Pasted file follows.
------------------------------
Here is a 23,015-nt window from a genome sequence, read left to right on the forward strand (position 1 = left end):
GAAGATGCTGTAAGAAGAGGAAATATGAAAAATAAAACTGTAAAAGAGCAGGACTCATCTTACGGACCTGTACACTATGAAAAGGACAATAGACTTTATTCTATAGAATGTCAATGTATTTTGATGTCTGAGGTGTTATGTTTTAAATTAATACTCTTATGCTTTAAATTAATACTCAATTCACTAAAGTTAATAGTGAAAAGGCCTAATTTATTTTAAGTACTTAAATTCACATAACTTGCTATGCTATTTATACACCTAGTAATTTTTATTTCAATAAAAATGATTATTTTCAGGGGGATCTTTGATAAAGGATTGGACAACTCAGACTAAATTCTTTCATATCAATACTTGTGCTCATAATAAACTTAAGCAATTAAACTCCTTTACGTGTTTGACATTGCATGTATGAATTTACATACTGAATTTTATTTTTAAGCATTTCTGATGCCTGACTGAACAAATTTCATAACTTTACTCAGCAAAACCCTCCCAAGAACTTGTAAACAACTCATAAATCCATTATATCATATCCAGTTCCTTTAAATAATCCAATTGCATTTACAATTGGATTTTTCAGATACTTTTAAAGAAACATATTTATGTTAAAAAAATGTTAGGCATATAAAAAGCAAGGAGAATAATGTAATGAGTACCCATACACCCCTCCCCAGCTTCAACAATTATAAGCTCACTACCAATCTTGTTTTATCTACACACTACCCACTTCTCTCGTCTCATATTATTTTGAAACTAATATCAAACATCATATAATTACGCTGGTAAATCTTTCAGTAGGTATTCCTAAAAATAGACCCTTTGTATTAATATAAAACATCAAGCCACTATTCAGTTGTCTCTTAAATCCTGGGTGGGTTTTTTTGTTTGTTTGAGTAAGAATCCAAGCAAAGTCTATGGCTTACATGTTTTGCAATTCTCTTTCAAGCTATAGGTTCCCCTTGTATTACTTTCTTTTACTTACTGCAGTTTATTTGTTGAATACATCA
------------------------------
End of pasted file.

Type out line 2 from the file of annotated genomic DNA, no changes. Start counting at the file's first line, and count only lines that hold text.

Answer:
GAAGATGCTGTAAGAAGAGGAAATATGAAAAATAAAACTGTAAAAGAGCAGGACTCATCTTACGGACCTGTACACTATGAAAAGGACAATAGACTTTATTCTATAGAATGTCAATGTATTTTGATGTCTGAGGTGTTATGTTTTAAATTAATACTCTTATGCTTTAAATTAATACTCAATTCACTAAAGTTAATAGTGAAAAGGCCTAATTTATTTTAAGTACTTAAATTCACATAACTTGCTATGCTATTTATACACCTAGTAATTTTTATTTCAATAAAAATGATTATTTTCAGGGGGATCTTTGATAAAGGATTGGACAACTCAGACTAAATTCTTTCATATCAATACTTGTGCTCATAATAAACTTAAGCAATTAAACTCCTTTACGTGTTTGACATTGCATGTATGAATTTACATACTGAATTTTATTTTTAAGCATTTCTGATGCCTGACTGAACAAATTTCATAACTTTACTCAGCAAAACCCTCCCAAGAACTTGTAAACAACTCATAAATCCATTATATCATATCCAGTTCCTTTAAATAATCCAATTGCATTTACAATTGGATTTTTCAGATACTTTTAAAGAAACATATTTATGTTAAAAAAATGTTAGGCATATAAAAAGCAAGGAGAATAATGTAATGAGTACCCATACACCCCTCCCCAGCTTCAACAATTATAAGCTCACTACCAATCTTGTTTTATCTACACACTACCCACTTCTCTCGTCTCATATTATTTTGAAACTAATATCAAACATCATATAATTACGCTGGTAAATCTTTCAGTAGGTATTCCTAAAAATAGACCCTTTGTATTAATATAAAACATCAAGCCACTATTCAGTTGTCTCTTAAATCCTGGGTGGGTTTTTTTGTTTGTTTGAGTAAGAATCCAAGCAAAGTCTATGGCTTACATGTTTTGCAATTCTCTTTCAAGCTATAGGTTCCCCTTGTATTACTTTCTTTTACTTACTGCAGTTTATTTGTTGAATACATCA